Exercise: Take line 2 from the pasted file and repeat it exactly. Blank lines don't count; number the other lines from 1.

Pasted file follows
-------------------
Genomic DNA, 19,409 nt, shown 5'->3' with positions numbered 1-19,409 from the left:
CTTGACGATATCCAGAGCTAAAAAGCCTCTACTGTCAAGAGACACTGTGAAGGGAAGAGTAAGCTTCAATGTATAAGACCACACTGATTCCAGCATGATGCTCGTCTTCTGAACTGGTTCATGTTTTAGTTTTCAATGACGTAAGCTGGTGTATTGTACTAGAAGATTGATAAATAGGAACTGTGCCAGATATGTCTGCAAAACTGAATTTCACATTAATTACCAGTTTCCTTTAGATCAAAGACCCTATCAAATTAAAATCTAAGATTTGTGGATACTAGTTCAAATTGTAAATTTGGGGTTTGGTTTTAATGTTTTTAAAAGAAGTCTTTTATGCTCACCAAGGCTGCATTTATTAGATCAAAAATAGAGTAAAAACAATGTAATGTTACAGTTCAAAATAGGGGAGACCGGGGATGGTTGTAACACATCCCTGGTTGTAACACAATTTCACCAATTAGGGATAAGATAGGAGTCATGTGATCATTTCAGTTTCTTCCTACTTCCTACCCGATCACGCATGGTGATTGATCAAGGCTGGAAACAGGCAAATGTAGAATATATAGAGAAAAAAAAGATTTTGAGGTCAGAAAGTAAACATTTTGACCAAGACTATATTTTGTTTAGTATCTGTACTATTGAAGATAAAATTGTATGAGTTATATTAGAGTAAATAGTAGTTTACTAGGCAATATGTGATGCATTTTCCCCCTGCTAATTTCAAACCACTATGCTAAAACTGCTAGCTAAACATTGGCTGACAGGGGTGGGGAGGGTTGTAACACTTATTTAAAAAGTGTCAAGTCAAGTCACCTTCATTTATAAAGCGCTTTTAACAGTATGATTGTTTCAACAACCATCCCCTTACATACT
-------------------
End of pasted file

CTTGACGATATCCAGAGCTAAAAAGCCTCTACTGTCAAGAGACACTGTGAAGGGAAGAGTAAGCTTCAATGTATAAGACCACACTGATTCCAGCATGATGCTCGTCTTCTGAACTGGTTCATGTTTTAGTTTTCAATGACGTAAGCTGGTGTATTGTACTAGAAGATTGATAAATAGGAACTGTGCCAGATATGTCTGCAAAACTGAATTTCACATTAATTACCAGTTTCCTTTAGATCAAAGACCCTATCAAATTAAAATCTAAGATTTGTGGATACTAGTTCAAATTGTAAATTTGGGGTTTGGTTTTAATGTTTTTAAAAGAAGTCTTTTATGCTCACCAAGGCTGCATTTATTAGATCAAAAATAGAGTAAAAACAATGTAATGTTACAGTTCAAAATAGGGGAGACCGGGGATGGTTGTAACACATCCCTGGTTGTAACACAATTTCACCAATTAGGGATAAGATAGGAGTCATGTGATCATTTCAGTTTCTTCCTACTTCCTACCCGATCACGCATGGTGATTGATCAAGGCTGGAAACAGGCAAATGTAGAATATATAGAGAAAAAAAAGATTTTGAGGTCAGAAAGTAAACATTTTGACCAAGACTATATTTTGTTTAGTATCTGTACTATTGAAGATAAAATTGTATGAGTTATATTAGAGTAAATAGTAGTTTACTAGGCAATATGTGATGCATTTTCCCCCTGCTAATTTCAAACCACTATGCTAAAACTGCTAGCTAAACATTGGCTGACAGGGGTGGGGAGGGTTGTAACACTTATTTAAAAAGTGTCAAGTCAAGTCACCTTCATTTATAAAGCGCTTTTAACAGTATGATTGTTTCAACAACCATCCCCTTACATACT